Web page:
KY-MANI MARLEY Many More Roads (Artists Only) Another child of Bob Marley you may or may not be hip to, Ky-Mani’s second album is closer to the classic old-school reggae of his dad than the more-famous pop stylings of bro Ziggy, with a rich, ganja-smoked voice to match. The title track suggests he may have subliminally absorbed a few urbanized R&B grooves during his touring stint with the Fugees’ Wyclef Jean, as well, but the lyrics and overall vibe remain deep in the Rastaman pocket. [Ky-Mani Marley plays the Safari Club Tuesday, July 31]

ANTARA & DELILAH Dua, Live at the Mint (AntDeli.com) Once described as “Joni Mitchell meets the Dixie Chicks”(!), Santa Barbara’s Antara & Delilah transcend tired folk trappings with gorgeously angelic harmonies, if not necessarily bold arrangements. Live at the Mint, on the other hand, showcases playful fire and funny lyrics with tunes like “I’m Not Sorry,” a fight-the-power anthem for independent women everywhere, size 0 like Destiny’s Child or not. [Antara & Delilah play the Dragonfly Café Monday, July 30].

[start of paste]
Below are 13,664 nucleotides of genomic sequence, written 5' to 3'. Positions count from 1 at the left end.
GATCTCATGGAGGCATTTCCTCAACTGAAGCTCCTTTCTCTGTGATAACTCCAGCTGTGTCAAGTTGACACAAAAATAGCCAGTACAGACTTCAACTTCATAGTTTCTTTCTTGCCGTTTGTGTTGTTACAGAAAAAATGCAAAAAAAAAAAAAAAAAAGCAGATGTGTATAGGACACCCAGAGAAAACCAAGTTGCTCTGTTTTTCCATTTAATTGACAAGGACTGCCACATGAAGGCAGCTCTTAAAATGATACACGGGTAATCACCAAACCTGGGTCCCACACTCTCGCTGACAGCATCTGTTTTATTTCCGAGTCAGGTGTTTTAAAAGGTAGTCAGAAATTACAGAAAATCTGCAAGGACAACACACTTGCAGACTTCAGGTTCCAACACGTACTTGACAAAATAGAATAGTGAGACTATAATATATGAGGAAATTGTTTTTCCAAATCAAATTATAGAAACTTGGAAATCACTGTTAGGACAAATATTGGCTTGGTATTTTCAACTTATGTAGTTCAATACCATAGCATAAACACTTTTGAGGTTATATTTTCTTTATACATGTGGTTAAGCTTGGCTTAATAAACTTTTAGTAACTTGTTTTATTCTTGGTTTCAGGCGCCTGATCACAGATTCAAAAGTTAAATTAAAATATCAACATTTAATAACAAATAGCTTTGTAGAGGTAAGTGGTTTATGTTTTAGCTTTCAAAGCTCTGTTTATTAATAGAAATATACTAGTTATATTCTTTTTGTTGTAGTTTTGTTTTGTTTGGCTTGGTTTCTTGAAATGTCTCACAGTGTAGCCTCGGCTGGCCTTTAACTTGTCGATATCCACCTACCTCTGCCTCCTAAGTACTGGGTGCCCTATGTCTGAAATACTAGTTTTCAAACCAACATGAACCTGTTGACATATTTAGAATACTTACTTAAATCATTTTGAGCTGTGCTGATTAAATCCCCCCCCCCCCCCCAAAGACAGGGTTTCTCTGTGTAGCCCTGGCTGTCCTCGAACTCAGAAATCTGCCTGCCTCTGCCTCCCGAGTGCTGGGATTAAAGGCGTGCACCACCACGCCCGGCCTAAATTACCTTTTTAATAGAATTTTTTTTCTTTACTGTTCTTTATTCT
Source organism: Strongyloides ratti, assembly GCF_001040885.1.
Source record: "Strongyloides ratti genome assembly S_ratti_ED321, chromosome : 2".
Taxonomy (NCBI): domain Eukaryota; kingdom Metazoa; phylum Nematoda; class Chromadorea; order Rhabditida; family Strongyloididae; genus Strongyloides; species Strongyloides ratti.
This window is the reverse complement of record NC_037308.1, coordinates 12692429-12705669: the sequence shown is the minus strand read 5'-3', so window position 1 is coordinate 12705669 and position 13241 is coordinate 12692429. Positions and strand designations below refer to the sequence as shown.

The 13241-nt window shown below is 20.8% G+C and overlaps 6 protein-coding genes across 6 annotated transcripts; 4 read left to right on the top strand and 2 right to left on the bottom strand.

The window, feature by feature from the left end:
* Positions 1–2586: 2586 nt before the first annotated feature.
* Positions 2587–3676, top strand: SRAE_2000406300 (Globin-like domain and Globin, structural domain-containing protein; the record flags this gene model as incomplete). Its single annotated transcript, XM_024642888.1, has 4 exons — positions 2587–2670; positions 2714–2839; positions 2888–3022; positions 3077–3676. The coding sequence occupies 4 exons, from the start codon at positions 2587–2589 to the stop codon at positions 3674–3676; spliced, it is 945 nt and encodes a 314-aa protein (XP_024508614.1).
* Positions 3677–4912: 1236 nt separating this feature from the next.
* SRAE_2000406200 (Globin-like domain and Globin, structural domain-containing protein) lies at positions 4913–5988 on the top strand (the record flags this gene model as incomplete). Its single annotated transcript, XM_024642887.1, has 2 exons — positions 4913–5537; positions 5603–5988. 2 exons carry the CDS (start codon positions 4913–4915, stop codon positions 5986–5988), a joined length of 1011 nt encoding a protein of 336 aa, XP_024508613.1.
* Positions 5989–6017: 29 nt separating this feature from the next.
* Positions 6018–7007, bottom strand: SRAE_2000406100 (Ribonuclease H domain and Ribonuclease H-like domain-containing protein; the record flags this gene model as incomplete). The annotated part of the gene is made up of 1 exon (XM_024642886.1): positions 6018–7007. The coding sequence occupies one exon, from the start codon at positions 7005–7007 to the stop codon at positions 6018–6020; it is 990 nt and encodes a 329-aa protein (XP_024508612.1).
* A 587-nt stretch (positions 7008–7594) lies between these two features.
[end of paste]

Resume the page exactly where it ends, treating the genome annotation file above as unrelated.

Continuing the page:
—Bill Frost

“That place is so crazy,” he says without a hint of irony, babbling on for awhile about the bevy of tackle the store has to offer before suddenly blurting, “I stole something while I was there. I got a rod protector for my little rod.” Cool bursts into laughter. Somewhere Tom Green winces, wondering why he hadn’t thought of that gag first.

Of course, getting to the tackle store was a trick in itself. Cool had to bum a ride—tour buses don’t got to fishing stores. His saviors turned out to be a few kids who had driven in from Wisconsin to see the show. “They tried to check in to the same hotel we were staying at but the hotel wouldn’t let them,” Cool explains. “They were too young or something. So we co-signed for their room under the agreement that they would drive us around.”